The Madeleine McCann Disappearance

escargot

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how does it compare with the ben needham case
Ben Needham's family accept that he is dead, and that he died soon after he was last seen. He was not abducted. It seems he wandered onto a nearby building site and was accidentally run over by a construction vehicle. The workers quickly buried his body to cover up the accident.

Shameful and cowardly but not malicious, which might be a small comfort to Ben's family.

The area where the body might be was dug up a few years ago, following a revelation of a deathbed confession, and items were found that were recognised as belonging to Ben. While sadly no bones or other remains came to light, what was found did corroborate the builders' account of Ben's death.
 

EnolaGaia

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what was the cost of the investigation ?
I'm not sure how many different sets of figures you'd have to track down and add up to determine this. The last two increments of special funding from the Home Office within the last few years totaled 500K - 550K pounds. I have no idea how complicated it would be to try and identify countable amounts dating back to the 1990's.
 

Yithian

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To put that into perspective, the cost of the Soham murder investigation (Holly Wells and Jessica Chapman) was less than £10M, and even that nearly bankrupted the Cambridgeshire police.

maximus otter
Seeing as we have you here, I'm curious. When we hear about investigations that run to millions or tens of millions of pounds, are their some 'single item' costs that drive that figure upward or is it merely the agglomeration of wages/overtime for so many different people over an extended period?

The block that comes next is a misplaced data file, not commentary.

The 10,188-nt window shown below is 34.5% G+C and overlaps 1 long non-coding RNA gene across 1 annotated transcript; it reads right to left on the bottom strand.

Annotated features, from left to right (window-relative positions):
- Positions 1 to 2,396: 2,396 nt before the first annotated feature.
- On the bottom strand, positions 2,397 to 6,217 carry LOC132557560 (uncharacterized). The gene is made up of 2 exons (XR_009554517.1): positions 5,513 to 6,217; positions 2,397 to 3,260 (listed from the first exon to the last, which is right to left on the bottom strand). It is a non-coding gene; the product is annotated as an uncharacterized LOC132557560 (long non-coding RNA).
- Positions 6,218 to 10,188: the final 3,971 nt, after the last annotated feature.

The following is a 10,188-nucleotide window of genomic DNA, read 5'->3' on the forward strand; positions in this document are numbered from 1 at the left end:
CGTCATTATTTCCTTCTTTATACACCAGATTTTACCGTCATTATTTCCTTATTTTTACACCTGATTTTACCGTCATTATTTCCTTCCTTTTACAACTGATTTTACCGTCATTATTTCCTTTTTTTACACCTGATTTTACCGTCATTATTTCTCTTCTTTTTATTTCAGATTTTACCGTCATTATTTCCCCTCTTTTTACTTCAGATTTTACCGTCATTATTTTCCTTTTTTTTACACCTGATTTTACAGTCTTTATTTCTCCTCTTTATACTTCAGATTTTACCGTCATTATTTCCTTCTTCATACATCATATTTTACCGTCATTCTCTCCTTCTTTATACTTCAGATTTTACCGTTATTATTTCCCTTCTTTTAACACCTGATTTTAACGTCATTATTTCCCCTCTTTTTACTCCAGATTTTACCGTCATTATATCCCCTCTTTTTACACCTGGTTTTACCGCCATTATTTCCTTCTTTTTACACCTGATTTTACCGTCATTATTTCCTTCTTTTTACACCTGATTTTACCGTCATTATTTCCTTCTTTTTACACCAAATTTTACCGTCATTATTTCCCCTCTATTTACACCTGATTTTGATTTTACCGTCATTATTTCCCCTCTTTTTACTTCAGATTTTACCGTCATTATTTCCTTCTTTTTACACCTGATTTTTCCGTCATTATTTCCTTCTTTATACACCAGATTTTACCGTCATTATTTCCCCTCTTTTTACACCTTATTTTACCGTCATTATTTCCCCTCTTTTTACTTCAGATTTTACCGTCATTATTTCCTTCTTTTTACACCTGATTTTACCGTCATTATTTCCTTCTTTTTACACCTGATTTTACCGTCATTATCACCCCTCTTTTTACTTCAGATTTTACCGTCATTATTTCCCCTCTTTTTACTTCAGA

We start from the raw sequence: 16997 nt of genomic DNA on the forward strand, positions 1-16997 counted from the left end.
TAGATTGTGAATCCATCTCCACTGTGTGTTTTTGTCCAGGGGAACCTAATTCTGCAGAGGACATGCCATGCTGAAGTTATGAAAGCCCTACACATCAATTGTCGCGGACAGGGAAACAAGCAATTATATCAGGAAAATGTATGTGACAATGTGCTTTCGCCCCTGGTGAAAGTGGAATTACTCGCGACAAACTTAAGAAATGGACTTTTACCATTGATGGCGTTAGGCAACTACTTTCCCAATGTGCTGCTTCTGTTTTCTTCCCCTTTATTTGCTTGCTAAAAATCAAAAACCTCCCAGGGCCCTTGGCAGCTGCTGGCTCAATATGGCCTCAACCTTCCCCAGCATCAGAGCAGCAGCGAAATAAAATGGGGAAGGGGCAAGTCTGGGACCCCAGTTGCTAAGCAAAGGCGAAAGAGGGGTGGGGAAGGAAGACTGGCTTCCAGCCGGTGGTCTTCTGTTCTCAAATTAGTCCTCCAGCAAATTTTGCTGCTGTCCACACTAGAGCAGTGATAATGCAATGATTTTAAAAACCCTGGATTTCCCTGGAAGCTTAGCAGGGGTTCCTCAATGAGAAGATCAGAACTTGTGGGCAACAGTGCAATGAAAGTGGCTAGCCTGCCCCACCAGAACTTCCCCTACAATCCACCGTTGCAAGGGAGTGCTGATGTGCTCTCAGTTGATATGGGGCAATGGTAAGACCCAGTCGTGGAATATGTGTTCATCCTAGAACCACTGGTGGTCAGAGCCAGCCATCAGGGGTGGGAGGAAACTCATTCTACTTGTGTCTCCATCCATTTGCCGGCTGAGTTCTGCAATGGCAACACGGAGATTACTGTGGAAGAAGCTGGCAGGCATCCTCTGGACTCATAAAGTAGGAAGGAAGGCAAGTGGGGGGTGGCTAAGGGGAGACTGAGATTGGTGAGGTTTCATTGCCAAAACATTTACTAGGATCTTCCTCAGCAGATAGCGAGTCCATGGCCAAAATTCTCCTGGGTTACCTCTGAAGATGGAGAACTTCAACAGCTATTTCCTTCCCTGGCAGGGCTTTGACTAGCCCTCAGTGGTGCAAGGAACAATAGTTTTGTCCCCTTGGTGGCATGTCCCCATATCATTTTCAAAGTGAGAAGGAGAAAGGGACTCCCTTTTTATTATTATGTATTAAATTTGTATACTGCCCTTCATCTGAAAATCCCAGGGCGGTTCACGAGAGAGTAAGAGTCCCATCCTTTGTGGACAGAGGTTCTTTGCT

I speak in total ignorance, but are--perhaps--forensics or something especially costly.
 
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maximus otter

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Seeing as we have you here, I'm curious. When we hear about investigations that run to millions or tens of millions of pounds, are their some 'single item' costs that drive that figure upward or is it merely the agglomeration of wages/overtime for so many different people over an extended period?

I speak in total ignorance, but are--perhaps--forensics or something especially costly.
Waaaay above my link on the food chain, but here’s a thumbnail FOIA breakdown of the costs in the Sarah Payne murder in 2000:

“The investigation into the disappearance of schoolgirl Sarah Payne cost almost £3 million.

Sussex Police spent nearly £2 million on wages for the 910 police officers and 112 members of police staff who were involved with the inquiry from the initial police response the day the report was made.

More than £800,000 was spent on overtime as officers carried out a painstaking search for the little girl.

The cost of forensic science used to crack the case came to £415,689

Other costs, including vehicle costs and staff subsistence, came to £430,000

Chief Superintendent Kevin Moore, head of Sussex Police CID, said: "I would bet most of the staffing costs would have gone on the major search operation and house-to-house enquiries.”

https://www.theargus.co.uk/news/1859160.Sarah_Payne_investigation_cost_nearly___3m/

So: roughly 65% in wages, of which 40% was overtime; 13% forensics; 14% food & transport.

Yet the pivotal evidence was a £17 DNA test on a single hair found on a T-shirt in the offender’s van...

maximus otter
 
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AlchoPwn

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So: roughly 65% in wages, of which 40% was overtime; 13% forensics; 14% food & transport. Yet the pivotal evidence was a £17 DNA test on a single hair found on a T- shirt in the offender’s van...
maximus otter